Psychiatrists await esketamine with anticipation – and hesitation

TIt is expected to be decided in the coming weeks by the market, which would be the first major depression in the market. The psychiatry field is buzzing with excitement – and hesitation.

Esketamine – developed by Johnson & Johnson and delivered as a nasal spray – would be used in combination with oral antidepressants in patients with depression who have not responded to other drugs. Many experts have considered esketamine as an important option for patients in need of new treatments – especially because it could work faster than existing antidepressants.

An independent advisory committee convened by the FDA The panel of medical experts voted 14-to-2 that the benefits of esketamine outweigh its risks, which include blood pressure problems, the potential for misuse, and dissociation, a temporary mental state in which a person might become less aware of their surroundings.


"We're always weighing the risk balance in treatment. We swing, [esketamine] is definitely of value, "said Dr. Wendy Marsh, a psychiatrist and medical director of the Depression Specialty Clinic at UMass Memorial Medical Center.

But some experts are not convinced that there is enough data to show that esketamine is effective. And they say they want more details on the drug should be used in the long run.

"There's a split in academia. Some are more likely to be skeptical, "said Dr. Erick Turner, a psychiatrist at Oregon Health and Science University, who is the FDA advisory committee that recently evaluated the drug. (Turner did not take part in the panel

Johnson & Johnson submitted five Phase 3 studies on the drug: three-short term studies, one maintenance study, and one long-term safety study. Two of those turned up positive results. Antidepressant and intranasal esketamine have been established in an oral antidepressant and intranasal esketamine. After a month, roughly 70 percent of patients who received treatment compared to a placebo group. The researchers considered an improvement in the rate of success.

The other positive study is a maintenance-of-effect study, in which participants who responded to esketamine in one of the short-term studies were randomly assigned to either placebo. The FDA generally wants to see two successful studies for approval – but historically, withdrawal studies have not counted toward that total.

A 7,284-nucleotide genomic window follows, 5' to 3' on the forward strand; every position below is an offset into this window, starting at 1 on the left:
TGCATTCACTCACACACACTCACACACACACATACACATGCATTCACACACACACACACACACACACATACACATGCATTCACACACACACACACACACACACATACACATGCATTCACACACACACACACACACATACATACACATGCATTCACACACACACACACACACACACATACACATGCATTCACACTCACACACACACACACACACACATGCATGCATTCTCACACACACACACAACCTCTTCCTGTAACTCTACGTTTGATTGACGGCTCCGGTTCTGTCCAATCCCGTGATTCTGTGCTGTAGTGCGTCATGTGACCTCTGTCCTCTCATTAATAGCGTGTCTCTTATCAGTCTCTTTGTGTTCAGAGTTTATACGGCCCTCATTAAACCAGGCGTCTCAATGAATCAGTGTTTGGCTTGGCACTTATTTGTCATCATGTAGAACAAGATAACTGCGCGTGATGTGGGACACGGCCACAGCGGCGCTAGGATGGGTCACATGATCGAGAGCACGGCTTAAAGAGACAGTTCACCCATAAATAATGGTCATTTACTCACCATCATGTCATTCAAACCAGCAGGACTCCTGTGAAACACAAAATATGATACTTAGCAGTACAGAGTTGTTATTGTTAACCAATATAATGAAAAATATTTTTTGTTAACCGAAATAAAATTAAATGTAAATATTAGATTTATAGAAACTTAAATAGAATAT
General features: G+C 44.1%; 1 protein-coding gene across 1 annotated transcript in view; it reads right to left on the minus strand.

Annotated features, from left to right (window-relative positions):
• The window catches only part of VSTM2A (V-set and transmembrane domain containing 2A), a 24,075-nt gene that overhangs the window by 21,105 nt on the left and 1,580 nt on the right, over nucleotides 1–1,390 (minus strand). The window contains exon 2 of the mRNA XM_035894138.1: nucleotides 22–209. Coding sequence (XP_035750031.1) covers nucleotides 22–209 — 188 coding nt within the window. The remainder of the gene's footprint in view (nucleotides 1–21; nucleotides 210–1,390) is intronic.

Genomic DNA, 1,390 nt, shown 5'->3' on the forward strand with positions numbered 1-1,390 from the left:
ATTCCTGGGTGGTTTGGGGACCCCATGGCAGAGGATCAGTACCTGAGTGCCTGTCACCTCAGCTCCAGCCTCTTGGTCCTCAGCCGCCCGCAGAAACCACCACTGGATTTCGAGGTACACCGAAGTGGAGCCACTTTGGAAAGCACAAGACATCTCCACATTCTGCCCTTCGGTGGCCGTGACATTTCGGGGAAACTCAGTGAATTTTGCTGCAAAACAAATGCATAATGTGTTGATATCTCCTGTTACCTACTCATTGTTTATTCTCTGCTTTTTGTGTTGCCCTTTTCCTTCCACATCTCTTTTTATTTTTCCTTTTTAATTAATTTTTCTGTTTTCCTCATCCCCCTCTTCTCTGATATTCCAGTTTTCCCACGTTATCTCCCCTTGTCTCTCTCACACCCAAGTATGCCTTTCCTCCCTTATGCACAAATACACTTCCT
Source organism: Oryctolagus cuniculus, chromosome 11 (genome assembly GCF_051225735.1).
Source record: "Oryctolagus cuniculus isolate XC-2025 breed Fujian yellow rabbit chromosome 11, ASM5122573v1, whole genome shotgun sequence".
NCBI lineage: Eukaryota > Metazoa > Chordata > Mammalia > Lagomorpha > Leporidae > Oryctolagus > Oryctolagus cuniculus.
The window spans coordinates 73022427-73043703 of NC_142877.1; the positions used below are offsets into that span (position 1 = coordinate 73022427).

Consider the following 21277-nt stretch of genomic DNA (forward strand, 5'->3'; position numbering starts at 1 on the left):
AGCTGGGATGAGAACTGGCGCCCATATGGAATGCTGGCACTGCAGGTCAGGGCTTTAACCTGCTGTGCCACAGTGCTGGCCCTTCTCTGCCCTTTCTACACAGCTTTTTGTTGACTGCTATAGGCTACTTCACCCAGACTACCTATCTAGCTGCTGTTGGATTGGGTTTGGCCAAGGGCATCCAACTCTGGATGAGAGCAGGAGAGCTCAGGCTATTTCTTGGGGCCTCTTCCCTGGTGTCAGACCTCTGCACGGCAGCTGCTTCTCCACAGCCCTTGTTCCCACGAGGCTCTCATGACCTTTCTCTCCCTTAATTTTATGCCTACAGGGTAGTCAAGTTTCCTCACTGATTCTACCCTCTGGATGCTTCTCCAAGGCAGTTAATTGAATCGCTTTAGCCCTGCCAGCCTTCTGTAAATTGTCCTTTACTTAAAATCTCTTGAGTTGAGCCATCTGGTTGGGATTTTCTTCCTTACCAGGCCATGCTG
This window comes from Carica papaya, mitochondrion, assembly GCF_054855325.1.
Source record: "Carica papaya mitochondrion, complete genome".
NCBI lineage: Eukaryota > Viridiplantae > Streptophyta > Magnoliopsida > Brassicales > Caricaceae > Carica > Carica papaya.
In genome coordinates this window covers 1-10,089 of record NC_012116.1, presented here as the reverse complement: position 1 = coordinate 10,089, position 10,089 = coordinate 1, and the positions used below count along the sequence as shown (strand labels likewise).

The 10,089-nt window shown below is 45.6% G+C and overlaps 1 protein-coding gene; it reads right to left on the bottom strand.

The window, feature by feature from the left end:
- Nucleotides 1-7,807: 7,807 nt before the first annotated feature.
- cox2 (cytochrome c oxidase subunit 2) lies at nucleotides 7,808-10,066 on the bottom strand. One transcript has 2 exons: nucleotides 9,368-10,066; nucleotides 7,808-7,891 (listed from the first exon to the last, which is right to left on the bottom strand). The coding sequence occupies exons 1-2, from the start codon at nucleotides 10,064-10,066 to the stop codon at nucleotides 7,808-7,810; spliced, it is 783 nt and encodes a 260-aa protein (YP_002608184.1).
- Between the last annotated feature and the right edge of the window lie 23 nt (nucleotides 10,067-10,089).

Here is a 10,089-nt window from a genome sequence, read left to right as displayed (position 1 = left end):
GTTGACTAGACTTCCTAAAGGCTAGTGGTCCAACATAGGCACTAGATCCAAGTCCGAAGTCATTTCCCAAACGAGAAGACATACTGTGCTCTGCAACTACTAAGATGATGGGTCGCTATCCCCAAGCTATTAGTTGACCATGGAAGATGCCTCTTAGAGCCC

"The threshold has been two adequate and well-controlled trials. In this case, they only got one, "said Turner. "Based on that, I would have voted no," he added.

A spokesperson for Janssen – the subsidiary of Johnson & Johnson that developed the drug – pointed to the positive results that showed esketamine could have a significant effect on treatment-resistant depression in some patients.

"Janssen has a strong track record of bringing important medicines to the world," spokesperson Greg Panico said.

Julie Zito, a professor of pharmacy and psychiatry at the University of Maryland, was one of only two advisory members who voted "no" on the question of whether or not they would be better off. She said that she would like to see patients, patients, and the families of patients working together to keep tabs on possible side effects and how well the drug is working.

"Dr. Gerard Sanacora, a psychiatrist and the director of the Yale Depression Research Program, said," That's a good thing. Sanacora has been involved in many of the trials and has also served as a consultant to Janssen.

"This is gonna be the big question: How do we use this in the clinic?" Sanacora said. Janssen has said that esketamine would be given a week during the first month of treatment, then reduced to once a week. But psychiatrists say they still have questions about long-term treatment with esketamine, how long to keep a patient on the medication and what the risks of long-term use might be.

"I certainly would like to see these ongoing studies for treatment duration and frequency," said Marsh.

Another big concern among experts: the hype around esketamine. The drug is the chemical mirror of ketamine, a longtime anesthetic that can be abused recreationally at higher doses. In recent years, there has been a boom in the off-label use of ketamine as a treatment for depression and other mental health conditions. Dozens of clinics have opened up the world to treat patients with ketamine, which, unlike esketamine, must be administered intravenously. Patients are paying $ 350 to nearly $ 1,000 per infusion, and many get six rounds of treatment, or more.

"There's been a lot of hype about ketamine in general. … "It's this belief that it's this kind of miracle drug," Turner said. "That's what it's saying that esketamine works, he's worried it's going to be seen as superior to other drugs for treatment-resistant depression or as a therapy." can produce very rapid effects – two points That kind of hype, he said, can mean patients get their hopes up about the drug "to a degree that's unwarranted."

In Sanacora's role as a researcher, he has always heard that they can not know why they do not know it. He's concerned that excitement over esketamine might lead to antidepressants – or even as a cure.

"The danger is having it so positively portrayed," Sanacora said. "I've been around enough to know that it's not necessarily a condition that responds to miracle drugs."

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